Paul Rosania

Hi! I'm Paul. I work at Slack.
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A/B Testing Will Save Your Career

July 21, 2012

A company is the sum of hundreds of decisions made daily about product, marketing, hiring, etc. The magnitude of each decision varies, but it's rare to find one decision (or several) that is single-handedly responsible for your business' success or failure. What matters is the average: on the whole, does your business get more decisions right than wrong?

It's tempting to conclude that the best company is the one whose people have the best natural intuition. These people, blessed with divine judgment, will carve market-winning products directly out of stone, while their competitors misfire and fall behind.

In such a scenario, people with below-average intuition must be ruthlessly culled in order to maintain above-market performance. As an employee of this company, each decision you make carries the weight of your future career on its shoulders. (Better not fuck up!)

And yet, we all know intuition is fallible, mistakes inevitable. So how do you chart success for your career?

One option is to be lucky. (If you're lucky, you can stop reading here.)

Another option is to embrace A/B testing. A/B testing directs the conversation away from luck and intuition, and toward data-driven learning. In an A/B testing culture, your intuition is not your most prized asset. Rather, your value comes from your ability to brainstorm, define and execute experiments. Instead of focusing on being right, and approaching decisions with dread, you can focus on learning as much as possible by rapidly exploring different solutions to the areas of your business and product you are working on.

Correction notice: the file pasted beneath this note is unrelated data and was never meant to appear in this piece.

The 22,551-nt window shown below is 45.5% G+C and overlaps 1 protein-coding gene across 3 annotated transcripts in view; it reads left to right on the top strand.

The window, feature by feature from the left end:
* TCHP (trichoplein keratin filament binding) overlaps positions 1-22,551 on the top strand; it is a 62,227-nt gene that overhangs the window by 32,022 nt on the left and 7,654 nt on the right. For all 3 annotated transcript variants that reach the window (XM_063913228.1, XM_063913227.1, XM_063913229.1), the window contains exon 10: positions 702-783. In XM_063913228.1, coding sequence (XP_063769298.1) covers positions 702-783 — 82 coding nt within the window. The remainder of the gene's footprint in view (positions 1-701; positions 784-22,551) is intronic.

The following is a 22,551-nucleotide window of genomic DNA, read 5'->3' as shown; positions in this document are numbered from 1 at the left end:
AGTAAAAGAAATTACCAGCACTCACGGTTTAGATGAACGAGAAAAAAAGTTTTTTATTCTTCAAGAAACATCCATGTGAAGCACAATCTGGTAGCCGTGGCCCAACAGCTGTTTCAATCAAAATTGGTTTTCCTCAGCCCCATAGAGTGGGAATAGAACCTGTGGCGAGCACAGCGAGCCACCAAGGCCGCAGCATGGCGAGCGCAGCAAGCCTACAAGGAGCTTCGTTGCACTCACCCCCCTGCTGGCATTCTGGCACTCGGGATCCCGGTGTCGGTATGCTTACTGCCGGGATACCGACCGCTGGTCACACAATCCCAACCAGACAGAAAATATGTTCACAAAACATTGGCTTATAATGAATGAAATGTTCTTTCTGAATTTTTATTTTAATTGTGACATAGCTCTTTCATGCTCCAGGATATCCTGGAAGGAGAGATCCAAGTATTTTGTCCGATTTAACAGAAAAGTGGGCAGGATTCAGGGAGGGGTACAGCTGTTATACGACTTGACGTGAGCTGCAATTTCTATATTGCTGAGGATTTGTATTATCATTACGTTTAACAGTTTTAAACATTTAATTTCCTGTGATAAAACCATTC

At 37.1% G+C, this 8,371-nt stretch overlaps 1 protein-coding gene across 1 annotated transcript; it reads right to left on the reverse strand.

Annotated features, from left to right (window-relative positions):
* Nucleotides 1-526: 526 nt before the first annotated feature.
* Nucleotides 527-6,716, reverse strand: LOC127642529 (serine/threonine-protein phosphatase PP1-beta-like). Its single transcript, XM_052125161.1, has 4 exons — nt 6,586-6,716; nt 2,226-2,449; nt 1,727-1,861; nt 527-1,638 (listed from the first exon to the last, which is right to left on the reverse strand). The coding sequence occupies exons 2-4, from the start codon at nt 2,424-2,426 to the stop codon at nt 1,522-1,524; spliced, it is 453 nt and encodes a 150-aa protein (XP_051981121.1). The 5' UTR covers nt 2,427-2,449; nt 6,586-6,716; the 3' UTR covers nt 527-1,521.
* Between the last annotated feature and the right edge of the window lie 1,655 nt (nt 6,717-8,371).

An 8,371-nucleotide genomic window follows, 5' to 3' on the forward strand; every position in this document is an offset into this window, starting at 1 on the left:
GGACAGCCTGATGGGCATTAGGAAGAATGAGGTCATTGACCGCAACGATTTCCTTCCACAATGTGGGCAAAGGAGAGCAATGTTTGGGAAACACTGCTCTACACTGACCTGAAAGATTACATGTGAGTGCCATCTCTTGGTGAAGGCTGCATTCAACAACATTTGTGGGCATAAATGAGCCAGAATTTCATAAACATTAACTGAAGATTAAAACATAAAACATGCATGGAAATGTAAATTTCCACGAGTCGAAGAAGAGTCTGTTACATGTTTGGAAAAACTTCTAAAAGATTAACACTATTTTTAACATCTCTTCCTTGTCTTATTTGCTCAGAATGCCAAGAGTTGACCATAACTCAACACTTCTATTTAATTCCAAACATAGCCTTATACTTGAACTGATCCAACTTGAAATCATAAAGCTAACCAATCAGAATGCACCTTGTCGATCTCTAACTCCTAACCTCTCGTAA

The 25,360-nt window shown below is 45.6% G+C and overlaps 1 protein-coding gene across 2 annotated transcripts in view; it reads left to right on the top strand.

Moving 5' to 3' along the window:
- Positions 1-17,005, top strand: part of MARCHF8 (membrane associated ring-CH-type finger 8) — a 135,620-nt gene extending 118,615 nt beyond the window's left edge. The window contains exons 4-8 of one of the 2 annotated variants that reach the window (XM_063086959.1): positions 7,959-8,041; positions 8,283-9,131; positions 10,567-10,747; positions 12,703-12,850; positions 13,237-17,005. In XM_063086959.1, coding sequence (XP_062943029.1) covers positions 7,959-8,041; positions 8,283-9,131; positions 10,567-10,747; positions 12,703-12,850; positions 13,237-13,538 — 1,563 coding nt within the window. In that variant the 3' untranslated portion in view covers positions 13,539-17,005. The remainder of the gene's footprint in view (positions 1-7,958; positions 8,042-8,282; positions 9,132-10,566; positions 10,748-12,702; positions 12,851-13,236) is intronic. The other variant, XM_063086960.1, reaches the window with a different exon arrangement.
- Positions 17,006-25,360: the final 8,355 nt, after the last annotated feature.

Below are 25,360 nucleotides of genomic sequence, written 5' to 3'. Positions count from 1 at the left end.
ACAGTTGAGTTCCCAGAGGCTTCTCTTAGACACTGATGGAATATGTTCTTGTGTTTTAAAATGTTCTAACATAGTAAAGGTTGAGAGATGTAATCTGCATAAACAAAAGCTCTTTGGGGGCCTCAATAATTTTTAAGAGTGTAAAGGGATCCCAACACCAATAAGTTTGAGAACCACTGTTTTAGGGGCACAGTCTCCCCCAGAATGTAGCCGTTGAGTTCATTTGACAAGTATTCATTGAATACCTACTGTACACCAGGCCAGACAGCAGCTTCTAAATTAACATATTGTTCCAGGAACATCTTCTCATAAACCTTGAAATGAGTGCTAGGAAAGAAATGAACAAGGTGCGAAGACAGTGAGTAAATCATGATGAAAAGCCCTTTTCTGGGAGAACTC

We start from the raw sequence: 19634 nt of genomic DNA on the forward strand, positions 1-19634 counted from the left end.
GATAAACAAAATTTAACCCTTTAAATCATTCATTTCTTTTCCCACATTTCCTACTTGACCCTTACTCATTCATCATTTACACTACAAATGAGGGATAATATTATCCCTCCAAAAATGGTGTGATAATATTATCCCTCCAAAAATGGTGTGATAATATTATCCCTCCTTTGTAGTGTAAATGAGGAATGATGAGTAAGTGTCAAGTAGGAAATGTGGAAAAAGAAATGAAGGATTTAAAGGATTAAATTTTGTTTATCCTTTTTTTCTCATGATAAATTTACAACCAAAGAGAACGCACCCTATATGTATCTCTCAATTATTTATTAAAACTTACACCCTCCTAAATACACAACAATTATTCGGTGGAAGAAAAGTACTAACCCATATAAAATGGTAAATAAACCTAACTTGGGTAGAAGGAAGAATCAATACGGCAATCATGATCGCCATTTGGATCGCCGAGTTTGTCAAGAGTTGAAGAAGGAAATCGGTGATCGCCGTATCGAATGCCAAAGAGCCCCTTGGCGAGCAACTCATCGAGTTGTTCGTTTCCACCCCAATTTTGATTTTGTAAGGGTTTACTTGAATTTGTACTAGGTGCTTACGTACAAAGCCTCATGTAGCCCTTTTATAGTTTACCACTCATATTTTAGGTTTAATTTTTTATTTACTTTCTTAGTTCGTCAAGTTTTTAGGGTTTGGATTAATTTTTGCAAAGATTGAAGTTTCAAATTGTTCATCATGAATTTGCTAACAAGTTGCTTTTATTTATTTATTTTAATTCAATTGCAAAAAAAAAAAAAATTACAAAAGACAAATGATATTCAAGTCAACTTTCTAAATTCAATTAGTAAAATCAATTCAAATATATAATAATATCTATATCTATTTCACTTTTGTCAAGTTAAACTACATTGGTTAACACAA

One benefit of A/B testing is never making decisions that are quantitatively poor. But there's a long term benefit as well: A/B testing focuses you and your team on the process of learning and building organizational intuition. It enables people to propose ideas that may sound silly or dumb without fear of retribution. And it enables people to gracefully accept defeat when their ideas are rejected by data. The company benefits greatly, as everyone iterates and learns more quickly.

As an individual contributor, you are ultimately judged by your impact. If you use your own judgment to make decisions, you will be graded on your intuition. But if you focus on learning via testing, you will be graded not on intuition, but by the velocity of your experimentation. Unless you're lucky, testing affords you much more control of the outcome.